Omeros launches PNH trials of experimental therapy OMS906

Studies will assess patients with poor response to Ultomiris or no prior treatment

Marisa Wexler MS avatar

by Marisa Wexler MS |

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Omeros has launched two Phase 1b clinical trials to test its experimental therapy OMS906 in people with paroxysmal nocturnal hemoglobinuria (PNH).

The first trial, which began recruiting late last year, is testing the therapy in people who haven’t been on prior treatment. It has already begun dosing participants.

The second study is testing it in those who’ve had an inadequate response to Ultomiris (ravulizumab), an approved PNH treatment marketed by AstraZeneca.

In this study, OMS906 will be given in addition to Ulomiris for 24 weeks (about half a year). Participants who have a good response to the combination therapy, as measured by their hemoglobin levels, will be treated with OMS906 alone. Hemoglobin is the protein in red blood cells responsible for oxygen transport.

It’s scheduled to begin dosing patients with OMS906 later this month, according to a press release from Omeros.

In PNH, blood cells lack certain surface proteins. As a result, they’re mistaken for infectious intruders by the immune system and a group of immune proteins called the complement system are abnormally activated and dispatched to destroy them.

There are currently three approved treatments for PNH: Ulromiris, Soliris (eculizumab), and Empaveli (pegcetacoplan). All work by blocking the complement system’s activation.

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OMS906 is also designed to prevent abnormal complement activity. However, it doesn’t block the entire complement system. Instead, it targets a protein called MASP-3, which plays a key role in activating part of the complement system, called the alternative complement pathway.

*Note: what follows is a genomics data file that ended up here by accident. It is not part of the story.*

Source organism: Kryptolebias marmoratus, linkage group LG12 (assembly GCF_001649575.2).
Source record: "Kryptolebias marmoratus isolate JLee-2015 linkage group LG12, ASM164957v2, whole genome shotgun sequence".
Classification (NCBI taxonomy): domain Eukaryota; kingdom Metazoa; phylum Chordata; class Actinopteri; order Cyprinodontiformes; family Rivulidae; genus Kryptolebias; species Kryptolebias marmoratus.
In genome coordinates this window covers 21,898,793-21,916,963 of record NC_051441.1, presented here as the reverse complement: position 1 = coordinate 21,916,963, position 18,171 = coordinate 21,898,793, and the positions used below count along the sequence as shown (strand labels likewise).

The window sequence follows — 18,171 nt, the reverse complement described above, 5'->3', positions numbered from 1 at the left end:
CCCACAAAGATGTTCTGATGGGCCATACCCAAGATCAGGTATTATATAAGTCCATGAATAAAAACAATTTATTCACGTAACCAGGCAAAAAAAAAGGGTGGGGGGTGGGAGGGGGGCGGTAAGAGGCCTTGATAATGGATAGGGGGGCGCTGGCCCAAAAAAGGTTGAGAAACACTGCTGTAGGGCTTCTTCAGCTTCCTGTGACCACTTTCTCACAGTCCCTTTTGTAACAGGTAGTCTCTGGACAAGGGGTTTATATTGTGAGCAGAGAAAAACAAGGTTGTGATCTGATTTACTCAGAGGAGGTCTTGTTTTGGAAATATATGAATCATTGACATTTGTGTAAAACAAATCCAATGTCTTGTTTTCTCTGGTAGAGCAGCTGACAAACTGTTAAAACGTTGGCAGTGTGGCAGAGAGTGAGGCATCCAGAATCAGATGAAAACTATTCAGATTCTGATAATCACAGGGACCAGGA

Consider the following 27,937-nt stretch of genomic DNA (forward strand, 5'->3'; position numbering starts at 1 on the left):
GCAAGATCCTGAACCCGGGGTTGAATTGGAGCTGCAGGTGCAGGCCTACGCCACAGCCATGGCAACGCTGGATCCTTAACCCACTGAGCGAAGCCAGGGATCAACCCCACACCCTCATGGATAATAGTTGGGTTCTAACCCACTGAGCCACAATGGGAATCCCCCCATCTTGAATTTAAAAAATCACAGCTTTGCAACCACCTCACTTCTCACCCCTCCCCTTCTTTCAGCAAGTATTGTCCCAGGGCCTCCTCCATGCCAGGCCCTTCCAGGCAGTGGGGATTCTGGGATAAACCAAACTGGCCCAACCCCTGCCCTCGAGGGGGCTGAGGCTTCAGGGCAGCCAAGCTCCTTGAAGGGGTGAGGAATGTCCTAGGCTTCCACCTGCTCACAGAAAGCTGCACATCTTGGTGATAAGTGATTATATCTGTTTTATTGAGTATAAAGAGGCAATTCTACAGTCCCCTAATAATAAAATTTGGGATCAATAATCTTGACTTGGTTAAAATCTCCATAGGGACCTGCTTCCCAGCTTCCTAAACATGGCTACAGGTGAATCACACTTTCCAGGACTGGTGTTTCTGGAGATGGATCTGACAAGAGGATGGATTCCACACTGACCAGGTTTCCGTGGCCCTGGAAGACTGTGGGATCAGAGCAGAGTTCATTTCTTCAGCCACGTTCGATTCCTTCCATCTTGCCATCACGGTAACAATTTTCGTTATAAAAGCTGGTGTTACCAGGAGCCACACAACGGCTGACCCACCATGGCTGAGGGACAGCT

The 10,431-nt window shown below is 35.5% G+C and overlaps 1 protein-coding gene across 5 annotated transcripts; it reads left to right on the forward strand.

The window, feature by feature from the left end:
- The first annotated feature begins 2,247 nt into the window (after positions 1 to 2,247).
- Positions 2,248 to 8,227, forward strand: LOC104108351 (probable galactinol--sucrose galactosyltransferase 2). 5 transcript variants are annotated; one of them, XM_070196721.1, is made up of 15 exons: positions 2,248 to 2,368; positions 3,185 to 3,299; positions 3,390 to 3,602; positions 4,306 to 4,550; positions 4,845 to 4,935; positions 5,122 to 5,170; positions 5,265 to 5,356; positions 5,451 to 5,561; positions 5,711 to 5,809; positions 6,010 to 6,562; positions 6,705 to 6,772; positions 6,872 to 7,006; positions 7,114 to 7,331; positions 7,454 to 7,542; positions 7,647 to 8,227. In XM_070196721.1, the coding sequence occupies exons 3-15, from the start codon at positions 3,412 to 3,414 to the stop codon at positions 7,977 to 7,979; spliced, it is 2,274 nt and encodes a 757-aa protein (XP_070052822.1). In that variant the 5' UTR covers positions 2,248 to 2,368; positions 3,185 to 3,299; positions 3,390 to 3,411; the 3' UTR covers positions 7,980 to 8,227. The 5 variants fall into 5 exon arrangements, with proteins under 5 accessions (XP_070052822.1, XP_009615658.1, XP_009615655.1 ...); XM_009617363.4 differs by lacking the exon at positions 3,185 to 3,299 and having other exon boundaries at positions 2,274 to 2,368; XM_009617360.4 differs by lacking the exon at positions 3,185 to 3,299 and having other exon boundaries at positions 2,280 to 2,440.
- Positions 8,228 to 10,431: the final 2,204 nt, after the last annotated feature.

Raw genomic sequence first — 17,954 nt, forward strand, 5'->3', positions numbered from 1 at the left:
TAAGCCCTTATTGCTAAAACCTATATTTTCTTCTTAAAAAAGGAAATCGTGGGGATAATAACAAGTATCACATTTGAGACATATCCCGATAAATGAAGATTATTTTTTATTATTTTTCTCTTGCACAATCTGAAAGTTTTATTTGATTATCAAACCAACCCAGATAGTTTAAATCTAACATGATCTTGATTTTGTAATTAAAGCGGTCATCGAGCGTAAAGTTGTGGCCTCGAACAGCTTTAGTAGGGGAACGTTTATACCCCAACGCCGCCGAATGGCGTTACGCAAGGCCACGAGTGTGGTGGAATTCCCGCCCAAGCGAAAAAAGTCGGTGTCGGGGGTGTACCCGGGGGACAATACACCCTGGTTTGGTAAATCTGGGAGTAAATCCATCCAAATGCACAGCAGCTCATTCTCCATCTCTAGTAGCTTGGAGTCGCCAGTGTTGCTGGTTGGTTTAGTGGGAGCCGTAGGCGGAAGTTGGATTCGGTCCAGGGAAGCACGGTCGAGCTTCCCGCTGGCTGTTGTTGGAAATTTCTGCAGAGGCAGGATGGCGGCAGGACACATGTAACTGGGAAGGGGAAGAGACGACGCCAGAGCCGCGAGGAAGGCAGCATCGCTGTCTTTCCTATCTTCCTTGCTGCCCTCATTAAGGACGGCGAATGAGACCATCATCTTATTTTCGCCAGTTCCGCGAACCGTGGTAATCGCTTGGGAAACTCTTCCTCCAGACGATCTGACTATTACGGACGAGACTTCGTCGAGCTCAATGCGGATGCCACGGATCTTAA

According to Omeros, targeting MASP-3 can block the activation of the part of the complement system that drives diseases like PNH, but doesn’t affect the classical complement pathway, which is important for fighting off infections.

Omeros has already completed a first-in-human Phase 1 study that enrolled 72 healthy volunteers who were given OMS906 or a placebo either by into-the-vein (intravenous) or under-the-skin (subcutaneous) infusion.

The results, presented at a conference last year, showed the therapy was generally well tolerated. There were no serious side effects nor discontinuations due to side effects. The most common side effects were mild injection site reactions, more commonly with the subcutaneous administration.

OMS906 was granted orphan drug status last year by the U.S. Food and Drug Administration. This is given to therapies with the potential to improve care for rare diseases. With it, Omeros gets certain incentives, including a guarantee of seven years of market exclusivity should OMS906 be approved.

Omeros also plans in the coming months to launch another Phase 1b clinical trial to test OMS906 in patients with complement 3 glomerulopathy (C3G), another disease mediated by the overactivity of the complement system.

“OMS906, targeting the key activator of the alternative pathway MASP-3, we expect can also be dosed once quarterly and, given its significant biological advantages over potential competitors, pending efficacy data in PNH followed by C3G will go a long way in answering whether MASP-3 and OMS906 are the premier alternative-pathway target and therapeutic,” said Gregory Demopulos, MD, chairman and CEO of Omeros.